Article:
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Rights groups denounce Saudi 'crackdown on dissent' after dozens arrested, including popular clerics

Saudi authorities have not commented on the latest arrests of activists [Getty]

Date of publication: 15 September, 2017

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Rights groups have condemned a crackdown by Saudi authorities who have arrested dozens of people including prominent clerics in the ultra-conservative kingdom.

Rights groups on Friday condemned a crackdown by Saudi authorities who have arrested dozens of people including prominent clerics in the ultra-conservative kingdom.

Amnesty International said the authorities had detained more than 20 religious figures, writers, journalists, academics and activists in the past week.

"In recent years, we cannot recall a week in which so many prominent Saudi Arabian figures have been targeted in such a short space of time," Amnesty's Samah Hadid said.

The organisation said the rights situation in the Gulf state had "deteriorated markedly" since Prince Mohammed bin Salman took over as crown prince and heir to the throne on 21 June.

Human Rights Watch also suggested the arrests could be connected to the prince's efforts to consolidate power.

Since 2014, Saudi Arabia has tried nearly all peaceful dissidents in its terrorism tribunal, the Specialised Criminal Court, the New York-based rights watchdog said.

"Outlandish sentences against peaceful activists and dissidents demonstrate Saudi Arabia's complete intolerance toward citizens who speak out for human rights and reform," said HRW's Middle East director Sarah Leah Whitson.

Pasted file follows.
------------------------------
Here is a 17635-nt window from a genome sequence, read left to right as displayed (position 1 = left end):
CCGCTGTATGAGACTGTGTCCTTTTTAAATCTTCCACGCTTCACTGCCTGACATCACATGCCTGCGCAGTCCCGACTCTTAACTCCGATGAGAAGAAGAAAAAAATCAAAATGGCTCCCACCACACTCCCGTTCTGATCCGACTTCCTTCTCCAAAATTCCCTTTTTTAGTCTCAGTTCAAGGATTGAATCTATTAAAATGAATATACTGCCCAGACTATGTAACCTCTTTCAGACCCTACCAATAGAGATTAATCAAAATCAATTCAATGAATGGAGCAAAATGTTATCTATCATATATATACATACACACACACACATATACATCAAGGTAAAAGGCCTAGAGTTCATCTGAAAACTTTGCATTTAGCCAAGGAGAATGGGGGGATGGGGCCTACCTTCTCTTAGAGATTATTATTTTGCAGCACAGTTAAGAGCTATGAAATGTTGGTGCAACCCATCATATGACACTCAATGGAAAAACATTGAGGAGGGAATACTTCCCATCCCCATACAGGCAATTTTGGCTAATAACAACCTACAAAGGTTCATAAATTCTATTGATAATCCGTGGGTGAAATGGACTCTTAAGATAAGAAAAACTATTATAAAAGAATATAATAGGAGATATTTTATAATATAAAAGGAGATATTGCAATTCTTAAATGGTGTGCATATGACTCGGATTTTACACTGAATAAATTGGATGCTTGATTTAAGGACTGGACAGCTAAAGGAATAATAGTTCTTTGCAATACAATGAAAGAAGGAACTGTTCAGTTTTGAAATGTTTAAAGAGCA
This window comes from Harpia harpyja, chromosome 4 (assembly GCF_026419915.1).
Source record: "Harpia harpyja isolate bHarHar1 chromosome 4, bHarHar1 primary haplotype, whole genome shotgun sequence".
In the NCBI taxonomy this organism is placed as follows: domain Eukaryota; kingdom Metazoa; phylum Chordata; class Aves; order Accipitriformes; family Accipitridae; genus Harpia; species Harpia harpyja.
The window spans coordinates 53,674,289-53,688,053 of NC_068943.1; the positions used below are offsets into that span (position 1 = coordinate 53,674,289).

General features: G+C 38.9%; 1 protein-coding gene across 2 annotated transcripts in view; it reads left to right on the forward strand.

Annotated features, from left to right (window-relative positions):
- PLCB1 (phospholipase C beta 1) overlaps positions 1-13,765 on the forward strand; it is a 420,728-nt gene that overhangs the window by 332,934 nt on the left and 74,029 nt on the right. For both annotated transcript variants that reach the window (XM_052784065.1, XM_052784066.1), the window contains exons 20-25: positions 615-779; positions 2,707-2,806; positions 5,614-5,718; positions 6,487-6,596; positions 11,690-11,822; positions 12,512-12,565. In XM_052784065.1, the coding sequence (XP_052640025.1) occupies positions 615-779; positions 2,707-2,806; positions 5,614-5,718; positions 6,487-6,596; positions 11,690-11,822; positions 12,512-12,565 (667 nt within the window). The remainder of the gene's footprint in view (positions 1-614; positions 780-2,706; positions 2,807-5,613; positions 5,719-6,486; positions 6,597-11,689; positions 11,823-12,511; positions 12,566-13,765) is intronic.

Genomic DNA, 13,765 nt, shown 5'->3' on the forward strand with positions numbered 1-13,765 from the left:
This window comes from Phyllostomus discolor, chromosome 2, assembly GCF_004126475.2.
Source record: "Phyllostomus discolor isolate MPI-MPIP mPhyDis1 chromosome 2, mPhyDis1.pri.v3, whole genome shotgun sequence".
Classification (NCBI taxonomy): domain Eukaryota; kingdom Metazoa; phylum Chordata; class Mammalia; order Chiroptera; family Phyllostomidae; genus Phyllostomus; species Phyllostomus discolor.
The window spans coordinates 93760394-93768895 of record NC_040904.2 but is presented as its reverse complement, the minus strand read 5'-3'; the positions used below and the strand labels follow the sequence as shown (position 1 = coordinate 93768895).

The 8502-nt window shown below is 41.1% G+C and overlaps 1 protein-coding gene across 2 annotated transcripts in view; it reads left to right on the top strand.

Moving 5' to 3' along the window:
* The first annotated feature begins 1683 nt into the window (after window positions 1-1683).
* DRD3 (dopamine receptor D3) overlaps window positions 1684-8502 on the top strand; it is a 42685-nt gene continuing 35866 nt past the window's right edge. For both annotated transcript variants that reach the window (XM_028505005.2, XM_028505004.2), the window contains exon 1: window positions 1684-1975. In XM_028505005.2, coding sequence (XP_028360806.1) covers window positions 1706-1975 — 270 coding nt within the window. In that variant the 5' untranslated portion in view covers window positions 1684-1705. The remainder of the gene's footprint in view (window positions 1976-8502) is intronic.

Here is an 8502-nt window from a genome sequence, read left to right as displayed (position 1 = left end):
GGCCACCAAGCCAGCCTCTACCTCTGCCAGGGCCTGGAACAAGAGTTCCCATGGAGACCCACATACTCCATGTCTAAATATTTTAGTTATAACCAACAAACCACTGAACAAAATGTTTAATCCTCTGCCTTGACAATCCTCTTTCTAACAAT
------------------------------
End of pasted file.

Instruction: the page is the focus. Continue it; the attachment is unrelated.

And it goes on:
According to activists, those arrested over the past week included clerics Salman al-Awdah and Awad al-Qarni.

The preachers, who have millions of followers on social media, were among Saudi clerics who opposed the presence of US troops in the kingdom during the 1991 Gulf War over Kuwait.

They have both been accused of links to the Muslim Brotherhood, which Saudi Arabia has blacklisted as a "terror group".

Before his arrest, Awdah had welcomed the first contact between Prince Mohammed and Qatar's emir, Sheikh Tamim bin Hamad Al-Thani, after a three-month boycott of Doha by a Saudi-led bloc.

Saudi Arabia, the United Arab Emirates, Bahrain and Egypt severed all ties on June 5 and imposed economic sanctions on Qatar, accusing it of links to extremist groups and the Muslim Brotherhood, charges denied by Doha.

Veteran Saudi journalist Jamal Khashoggi told The New York Times that the only characteristic the detained shared was that they had not vocally condemned Qatar on social media.

Khashoggi this week was banned from writing in al-Hayat newspaper, owned by prominent prince Khalid bin Sultan, after reportedly defending the Muslim Brotherhood in social media posts.

The Saudi authorities have not commented on the latest arrests of activists.

But at the start of the week, the attorney general warned that any attack on "national unity" or the "image of the state" amounted to a "terrorist crime".

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